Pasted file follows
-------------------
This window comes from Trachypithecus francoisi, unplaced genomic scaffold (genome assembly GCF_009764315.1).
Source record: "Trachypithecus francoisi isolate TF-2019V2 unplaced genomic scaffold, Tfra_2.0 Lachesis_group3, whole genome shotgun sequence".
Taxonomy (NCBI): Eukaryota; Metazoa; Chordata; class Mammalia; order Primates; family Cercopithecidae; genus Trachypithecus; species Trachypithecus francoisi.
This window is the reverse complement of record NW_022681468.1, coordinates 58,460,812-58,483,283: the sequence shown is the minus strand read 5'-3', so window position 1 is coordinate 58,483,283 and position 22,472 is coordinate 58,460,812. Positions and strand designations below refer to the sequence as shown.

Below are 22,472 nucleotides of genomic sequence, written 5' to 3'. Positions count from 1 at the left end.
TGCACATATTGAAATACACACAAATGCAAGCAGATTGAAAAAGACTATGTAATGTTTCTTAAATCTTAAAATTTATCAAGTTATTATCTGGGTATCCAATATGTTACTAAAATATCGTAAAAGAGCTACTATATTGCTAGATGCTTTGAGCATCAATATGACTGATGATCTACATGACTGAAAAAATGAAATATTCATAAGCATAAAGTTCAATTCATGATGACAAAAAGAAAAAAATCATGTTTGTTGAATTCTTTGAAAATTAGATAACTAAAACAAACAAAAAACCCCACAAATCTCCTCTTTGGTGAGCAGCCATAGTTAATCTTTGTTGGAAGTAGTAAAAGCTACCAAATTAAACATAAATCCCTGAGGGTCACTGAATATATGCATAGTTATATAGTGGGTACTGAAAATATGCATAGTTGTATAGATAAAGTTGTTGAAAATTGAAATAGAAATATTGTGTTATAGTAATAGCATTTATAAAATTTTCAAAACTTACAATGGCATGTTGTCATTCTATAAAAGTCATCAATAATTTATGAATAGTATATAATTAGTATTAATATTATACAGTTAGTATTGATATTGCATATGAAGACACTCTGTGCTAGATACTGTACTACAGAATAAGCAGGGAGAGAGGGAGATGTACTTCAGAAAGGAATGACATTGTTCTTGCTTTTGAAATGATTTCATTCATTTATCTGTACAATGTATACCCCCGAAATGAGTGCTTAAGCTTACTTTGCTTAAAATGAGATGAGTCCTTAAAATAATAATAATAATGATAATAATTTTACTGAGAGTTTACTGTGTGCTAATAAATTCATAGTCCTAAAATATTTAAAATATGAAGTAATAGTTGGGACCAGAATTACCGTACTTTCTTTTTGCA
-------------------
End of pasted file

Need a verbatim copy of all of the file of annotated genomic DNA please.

This window comes from Trachypithecus francoisi, unplaced genomic scaffold (genome assembly GCF_009764315.1).
Source record: "Trachypithecus francoisi isolate TF-2019V2 unplaced genomic scaffold, Tfra_2.0 Lachesis_group3, whole genome shotgun sequence".
Taxonomy (NCBI): Eukaryota; Metazoa; Chordata; class Mammalia; order Primates; family Cercopithecidae; genus Trachypithecus; species Trachypithecus francoisi.
This window is the reverse complement of record NW_022681468.1, coordinates 58,460,812-58,483,283: the sequence shown is the minus strand read 5'-3', so window position 1 is coordinate 58,483,283 and position 22,472 is coordinate 58,460,812. Positions and strand designations below refer to the sequence as shown.

Below are 22,472 nucleotides of genomic sequence, written 5' to 3'. Positions count from 1 at the left end.
TGCACATATTGAAATACACACAAATGCAAGCAGATTGAAAAAGACTATGTAATGTTTCTTAAATCTTAAAATTTATCAAGTTATTATCTGGGTATCCAATATGTTACTAAAATATCGTAAAAGAGCTACTATATTGCTAGATGCTTTGAGCATCAATATGACTGATGATCTACATGACTGAAAAAATGAAATATTCATAAGCATAAAGTTCAATTCATGATGACAAAAAGAAAAAAATCATGTTTGTTGAATTCTTTGAAAATTAGATAACTAAAACAAACAAAAAACCCCACAAATCTCCTCTTTGGTGAGCAGCCATAGTTAATCTTTGTTGGAAGTAGTAAAAGCTACCAAATTAAACATAAATCCCTGAGGGTCACTGAATATATGCATAGTTATATAGTGGGTACTGAAAATATGCATAGTTGTATAGATAAAGTTGTTGAAAATTGAAATAGAAATATTGTGTTATAGTAATAGCATTTATAAAATTTTCAAAACTTACAATGGCATGTTGTCATTCTATAAAAGTCATCAATAATTTATGAATAGTATATAATTAGTATTAATATTATACAGTTAGTATTGATATTGCATATGAAGACACTCTGTGCTAGATACTGTACTACAGAATAAGCAGGGAGAGAGGGAGATGTACTTCAGAAAGGAATGACATTGTTCTTGCTTTTGAAATGATTTCATTCATTTATCTGTACAATGTATACCCCCGAAATGAGTGCTTAAGCTTACTTTGCTTAAAATGAGATGAGTCCTTAAAATAATAATAATAATGATAATAATTTTACTGAGAGTTTACTGTGTGCTAATAAATTCATAGTCCTAAAATATTTAAAATATGAAGTAATAGTTGGGACCAGAATTACCGTACTTTCTTTTTGCA